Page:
by Andrew Stein

Portoculture (n.) – the study of guides and porters who trek through Nepal (etymology: derived by combining the words porter and culture, the term portoculture was not in use until 2011).

Scenario 1: Food/Drink Service

At each of the lodges, all food orders were placed with the trekkers’ respective guides and porters, the order was then relayed to the kitchen, eventually the food was given to the guide, and finally the meal was delivered to the trekker by the guide. This same relay system also occurred when it came time to pay. Although it seems inefficient, this is part of the service structure that has been set up over a long period of time, and it was how I operated with Subash probably about 90 to 95% of the time.

Scenario 2: Card Games

Many days, trekkers and their guides arrive early to their destination and are faced with the task of passing the time. Domal and Dalmara (I probably butchered the spelling here) are two card games that the Nepali guides taught me over several afternoons of looking for ways to stay busy. One afternoon, I learned a third card game and when I indicated that I was ready to play, the guide told me that they were gambling. I asked how they were gambling if no money was changing hands and no one was recording the results of the games. He responded vaguely by saying that they were keeping track in their heads. I waited a little longer to see what happens, and eventually he won a hand, so I asked him how much money that earned him. He avoided my question. Then I realized by gambling he meant try to take the silly foreigner’s money. To let him know that I caught on without saying so directly, later in the evening, I asked how much he won or lost. He said that he had broken even. I just smiled.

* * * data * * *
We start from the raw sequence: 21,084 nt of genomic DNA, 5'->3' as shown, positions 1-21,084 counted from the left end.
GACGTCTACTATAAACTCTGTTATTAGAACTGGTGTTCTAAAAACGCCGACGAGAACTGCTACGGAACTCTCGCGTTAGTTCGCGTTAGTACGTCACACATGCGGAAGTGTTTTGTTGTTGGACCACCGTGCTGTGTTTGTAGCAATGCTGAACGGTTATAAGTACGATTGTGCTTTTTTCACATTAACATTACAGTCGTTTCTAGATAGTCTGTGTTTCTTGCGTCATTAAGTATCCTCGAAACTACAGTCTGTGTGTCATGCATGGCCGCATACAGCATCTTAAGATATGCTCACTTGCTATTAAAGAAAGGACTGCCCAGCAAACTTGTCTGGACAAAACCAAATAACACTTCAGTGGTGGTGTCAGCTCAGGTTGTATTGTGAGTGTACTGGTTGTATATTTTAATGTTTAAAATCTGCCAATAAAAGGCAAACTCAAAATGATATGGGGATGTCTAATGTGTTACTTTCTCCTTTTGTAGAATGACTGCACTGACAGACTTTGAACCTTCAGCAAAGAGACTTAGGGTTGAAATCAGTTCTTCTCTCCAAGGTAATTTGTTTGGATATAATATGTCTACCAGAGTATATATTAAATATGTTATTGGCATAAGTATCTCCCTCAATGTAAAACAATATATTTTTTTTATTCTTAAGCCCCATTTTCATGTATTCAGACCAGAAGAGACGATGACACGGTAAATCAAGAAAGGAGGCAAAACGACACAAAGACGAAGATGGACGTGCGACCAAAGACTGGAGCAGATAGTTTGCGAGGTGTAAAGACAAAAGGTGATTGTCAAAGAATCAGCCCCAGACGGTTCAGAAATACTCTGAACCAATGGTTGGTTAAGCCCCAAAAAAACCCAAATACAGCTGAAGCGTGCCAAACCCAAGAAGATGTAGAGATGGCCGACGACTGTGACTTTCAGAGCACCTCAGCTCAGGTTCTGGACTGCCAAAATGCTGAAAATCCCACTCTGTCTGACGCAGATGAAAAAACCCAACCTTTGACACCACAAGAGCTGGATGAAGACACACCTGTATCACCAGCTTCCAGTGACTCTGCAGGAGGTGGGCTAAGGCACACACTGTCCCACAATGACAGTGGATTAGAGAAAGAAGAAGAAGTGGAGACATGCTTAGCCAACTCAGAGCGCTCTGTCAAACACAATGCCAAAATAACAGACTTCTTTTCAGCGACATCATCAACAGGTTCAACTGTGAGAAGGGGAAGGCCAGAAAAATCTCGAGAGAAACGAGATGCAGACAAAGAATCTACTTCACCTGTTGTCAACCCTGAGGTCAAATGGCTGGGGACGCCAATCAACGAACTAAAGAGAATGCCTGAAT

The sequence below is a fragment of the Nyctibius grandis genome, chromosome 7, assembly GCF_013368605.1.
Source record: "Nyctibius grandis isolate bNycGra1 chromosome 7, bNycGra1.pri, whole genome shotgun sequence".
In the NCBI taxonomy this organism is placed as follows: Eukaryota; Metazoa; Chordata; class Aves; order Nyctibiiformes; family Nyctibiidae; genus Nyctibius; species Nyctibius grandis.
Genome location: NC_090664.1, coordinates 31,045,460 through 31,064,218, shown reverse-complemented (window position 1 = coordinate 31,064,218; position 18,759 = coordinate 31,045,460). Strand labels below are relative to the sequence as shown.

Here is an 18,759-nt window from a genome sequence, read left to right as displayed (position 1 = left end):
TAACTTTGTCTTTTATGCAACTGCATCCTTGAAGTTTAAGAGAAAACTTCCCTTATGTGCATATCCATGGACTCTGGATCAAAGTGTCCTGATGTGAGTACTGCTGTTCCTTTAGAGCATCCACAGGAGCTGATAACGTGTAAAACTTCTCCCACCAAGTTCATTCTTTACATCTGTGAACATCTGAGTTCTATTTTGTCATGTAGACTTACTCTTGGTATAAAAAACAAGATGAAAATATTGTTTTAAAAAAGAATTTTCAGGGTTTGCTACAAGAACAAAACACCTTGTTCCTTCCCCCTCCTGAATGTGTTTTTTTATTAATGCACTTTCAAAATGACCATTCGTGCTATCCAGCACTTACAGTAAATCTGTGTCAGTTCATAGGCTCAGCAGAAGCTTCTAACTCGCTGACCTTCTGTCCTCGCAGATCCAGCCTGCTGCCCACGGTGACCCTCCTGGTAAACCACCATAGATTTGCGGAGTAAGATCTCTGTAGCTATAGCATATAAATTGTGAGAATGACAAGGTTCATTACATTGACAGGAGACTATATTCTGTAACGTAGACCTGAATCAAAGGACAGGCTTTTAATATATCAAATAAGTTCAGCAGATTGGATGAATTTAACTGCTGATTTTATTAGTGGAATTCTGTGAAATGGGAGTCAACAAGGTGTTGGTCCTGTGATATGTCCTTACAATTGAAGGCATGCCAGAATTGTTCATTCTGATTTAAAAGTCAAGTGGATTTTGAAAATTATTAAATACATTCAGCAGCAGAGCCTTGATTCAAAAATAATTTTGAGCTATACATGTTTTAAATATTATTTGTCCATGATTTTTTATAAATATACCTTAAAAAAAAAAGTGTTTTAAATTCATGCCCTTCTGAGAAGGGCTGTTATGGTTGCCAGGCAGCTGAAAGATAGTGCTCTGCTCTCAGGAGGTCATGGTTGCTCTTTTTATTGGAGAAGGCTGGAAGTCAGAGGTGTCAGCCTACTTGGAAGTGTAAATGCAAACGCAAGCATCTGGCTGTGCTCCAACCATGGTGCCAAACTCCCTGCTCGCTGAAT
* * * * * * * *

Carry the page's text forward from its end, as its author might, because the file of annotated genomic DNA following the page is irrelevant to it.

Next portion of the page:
The next day, the same guide ended up at our lodge again, and this time I had started a game of cards with my own deck. We were playing Domal and not for money. He indicated that he wanted to gamble again. I made him spell out the rules very carefully. We bet 5 rupees on each game, and by the end of the hour, I was up 65 rupees (almost 1 USD). Gambling did make the game more exciting (probably because I was winning), and made the afternoon go very quickly.

Scenario 3: Dal Bhat

Dal Bhat is a meal consisting of rice, lentil soup, curry, and vegetables. I ate many throughout my trek because it was the only dish that kept coming until I was full. Bottomless Dal Bhat can fill up anyone. This was also the meal that the guides would eat at least two and sometimes three times a day. It was identical to what we ate, except they always used their right hand to eat, and eating curry, rice, and soup with a hand is an impressive feat.

Scenario 4: Guide to Guide Loyalty

The guides are very loyal to each other and to “the business.” As I was making friends along the trail, one morning Subash turned to me and asked if we talked about “the business.” I had an idea to what he was referring, but acted otherwise and said no and asked him what the business was. He was referring to the business of trekking operators, their costs, their programs, and their perks. He then proceeded to say that the guides are angered when we talk of such things. I wanted to tell him that when you have over 100 businesses offering almost identical services, it is hard not to price compare in a capitalistic society, but I just nodded and said thanks for letting me know.

Another example of guide to guide loyalty occurred one evening when I was talking to a guide who had previously worked with the owner of my trekking operator. He was describing treks off the beaten path, seeing another part of Nepali culture, and walking paths that were just opening up to the public. When I asked for his email and contact information for the next time I visit Nepal, he refused to give it to me. He explained I should talk to my current trekking operator and ask for him. I told him I understood his concerns and that we could exchange contact information as friends and that I would not tell anyone we had done so. The next morning he reluctantly gave me his information.